The increasing cost of animal source proteins has motivated the food industry to look for alternative protein sources for use as functional food ingredients. Yet while plant protein production can be more sustainable, problems may occur with extraction and loss of functional qualities.
The fruit of the date palm Phoenix dactylifera L. is one of the richest fruit-based sources of protein, and is an important commercial crop in hot dry areas of the world. Its seeds contain 5-7% protein by weight according to previous studies, but little is known about their functional properties.
Researchers from Heriot-Watt University in Edinburgh said in a previous paper that almost 800,000 tonnes of date palm seeds from global production of dates were wasted, according to 2007 data from the Food and Agriculture Organisation (FAO) of the United Nations (UN).
In their current study published in Food Chemistry, the scientists investigated the extraction of protein from date seed, characterisation of their proteins and emulsifying properties.
Using Deglet Nour dates from Tunisia, the seeds were milled with a hammer mill to obtain date palm seed powder. The powder was then defatted and the protein isolated and analysed.
They found over 300 proteins of which 91 were identified with confidence. As expected the majority of proteins were associated with metabolism and energy functions which supported the growing plant.
The authors compared the emulsifying properties of date seed proteins to soy protein isolate and whey proteins, which are used widely in the food industry.
They found the stability of the emulsions produced from all three proteins was similar at the pH values tested and concluded that this combined with the large emulsion droplet size suggested potential for date seed protein as a functional food ingredient.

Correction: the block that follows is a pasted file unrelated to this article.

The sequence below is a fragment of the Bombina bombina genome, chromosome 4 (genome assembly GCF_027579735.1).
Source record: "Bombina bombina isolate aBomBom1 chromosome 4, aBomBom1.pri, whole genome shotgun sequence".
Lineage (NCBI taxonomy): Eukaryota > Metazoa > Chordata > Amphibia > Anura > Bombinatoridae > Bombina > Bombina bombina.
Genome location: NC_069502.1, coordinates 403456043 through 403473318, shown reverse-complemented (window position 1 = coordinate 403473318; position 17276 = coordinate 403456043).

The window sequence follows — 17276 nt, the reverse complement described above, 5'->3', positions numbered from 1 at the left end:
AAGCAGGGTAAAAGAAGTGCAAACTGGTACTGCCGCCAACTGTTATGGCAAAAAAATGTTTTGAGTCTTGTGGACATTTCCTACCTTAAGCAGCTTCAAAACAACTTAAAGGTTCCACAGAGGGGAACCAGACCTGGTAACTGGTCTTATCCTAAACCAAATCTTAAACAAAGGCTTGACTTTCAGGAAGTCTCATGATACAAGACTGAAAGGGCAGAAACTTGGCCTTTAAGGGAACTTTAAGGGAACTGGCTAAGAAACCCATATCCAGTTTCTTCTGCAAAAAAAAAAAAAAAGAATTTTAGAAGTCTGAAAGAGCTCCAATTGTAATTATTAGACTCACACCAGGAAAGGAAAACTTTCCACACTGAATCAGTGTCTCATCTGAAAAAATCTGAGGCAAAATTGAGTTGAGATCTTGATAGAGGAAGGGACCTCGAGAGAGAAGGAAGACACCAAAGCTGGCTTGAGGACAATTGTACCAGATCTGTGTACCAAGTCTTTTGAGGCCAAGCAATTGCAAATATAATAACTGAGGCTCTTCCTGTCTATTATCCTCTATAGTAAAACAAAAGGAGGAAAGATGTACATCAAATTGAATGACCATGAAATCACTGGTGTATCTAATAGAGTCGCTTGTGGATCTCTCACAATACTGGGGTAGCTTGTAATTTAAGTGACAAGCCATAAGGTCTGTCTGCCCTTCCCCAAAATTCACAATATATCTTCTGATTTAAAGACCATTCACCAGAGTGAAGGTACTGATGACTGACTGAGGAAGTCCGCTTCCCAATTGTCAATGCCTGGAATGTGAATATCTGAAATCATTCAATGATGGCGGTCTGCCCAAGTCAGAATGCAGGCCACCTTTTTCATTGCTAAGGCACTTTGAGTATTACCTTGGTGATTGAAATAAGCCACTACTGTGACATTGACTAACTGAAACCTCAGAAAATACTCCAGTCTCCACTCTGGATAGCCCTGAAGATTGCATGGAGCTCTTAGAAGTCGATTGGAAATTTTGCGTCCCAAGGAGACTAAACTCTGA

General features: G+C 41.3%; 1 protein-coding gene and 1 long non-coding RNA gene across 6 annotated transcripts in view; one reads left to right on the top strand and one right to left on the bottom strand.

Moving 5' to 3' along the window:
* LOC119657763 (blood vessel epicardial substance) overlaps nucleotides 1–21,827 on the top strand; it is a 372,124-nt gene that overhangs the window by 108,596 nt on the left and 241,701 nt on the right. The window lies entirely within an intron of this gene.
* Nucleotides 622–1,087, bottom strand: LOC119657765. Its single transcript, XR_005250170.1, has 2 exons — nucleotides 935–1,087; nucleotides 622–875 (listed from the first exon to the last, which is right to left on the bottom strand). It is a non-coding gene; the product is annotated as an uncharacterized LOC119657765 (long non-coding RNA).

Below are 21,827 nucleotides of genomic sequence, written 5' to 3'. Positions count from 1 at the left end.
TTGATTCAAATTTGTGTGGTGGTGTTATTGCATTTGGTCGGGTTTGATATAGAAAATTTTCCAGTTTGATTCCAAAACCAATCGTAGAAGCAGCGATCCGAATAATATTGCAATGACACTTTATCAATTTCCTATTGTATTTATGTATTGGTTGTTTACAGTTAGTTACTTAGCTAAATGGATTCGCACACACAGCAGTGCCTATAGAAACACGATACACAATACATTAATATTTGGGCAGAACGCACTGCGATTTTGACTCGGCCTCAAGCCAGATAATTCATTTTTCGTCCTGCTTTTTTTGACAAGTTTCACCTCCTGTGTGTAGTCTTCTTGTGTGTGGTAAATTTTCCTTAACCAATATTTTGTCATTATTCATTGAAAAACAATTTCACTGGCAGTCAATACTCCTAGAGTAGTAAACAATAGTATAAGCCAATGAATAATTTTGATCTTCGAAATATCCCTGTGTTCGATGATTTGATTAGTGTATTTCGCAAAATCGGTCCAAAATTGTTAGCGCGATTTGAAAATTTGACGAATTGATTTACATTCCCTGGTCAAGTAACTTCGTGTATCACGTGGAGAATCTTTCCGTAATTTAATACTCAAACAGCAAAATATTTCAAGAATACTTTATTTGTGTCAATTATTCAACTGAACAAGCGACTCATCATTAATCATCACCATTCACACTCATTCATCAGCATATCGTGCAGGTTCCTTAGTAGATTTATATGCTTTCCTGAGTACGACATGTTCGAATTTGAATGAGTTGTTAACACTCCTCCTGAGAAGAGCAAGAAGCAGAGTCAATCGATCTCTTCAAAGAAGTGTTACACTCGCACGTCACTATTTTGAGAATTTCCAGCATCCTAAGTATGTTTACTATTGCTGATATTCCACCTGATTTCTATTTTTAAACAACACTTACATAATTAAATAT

However, when asked about the potential of date seed protein in foods, author Stephen Euston commented on the difficulty of extracting the protein from date seeds.
He said date seeds are fed to camels who use their incredibly strong jaw and digestive system to break them down, but extracting the protein in a food production setting proves more challenging.
Having only managed to extract 45% pure protein using food grade methods, Euston told NutraIngredients: "We would need a much better extraction method to extract protein that could be used in food systems."
Date protein, like other plant proteins, has a good amino acid profile. "In terms of nutrition, they’re fine, its functionality that lets them down a little bit," he said.
Sustainable fungal proteins
Euston and colleagues are currently working with fungal proteins produced from waste streams of food manufacturers. This is already food grade and has very good functionality.
"Fungal proteins inhabit this halfway house – they don’t have the problems of animal proteins as they’re sustainable and they don’t seem to have the functional flaws that plant proteins have," he said. "How much protein we’ll be able to produce will be the issue."
He said any further date seed protein research was "on hold" at the moment, adding "it may just be that it’s not economically viable".
Source: Food Chemistry
Published online ahead of print, http://dx.doi.org/10.1016/j.foodchem.2015.11.046
“The major proteins of the seed of the fruit of the date palm (Phoenix dactylifera L.): Characterisation and emulsifying properties”
Authors: I. Akasha, L. Campbell, J. Lonchamp, S.R. Euston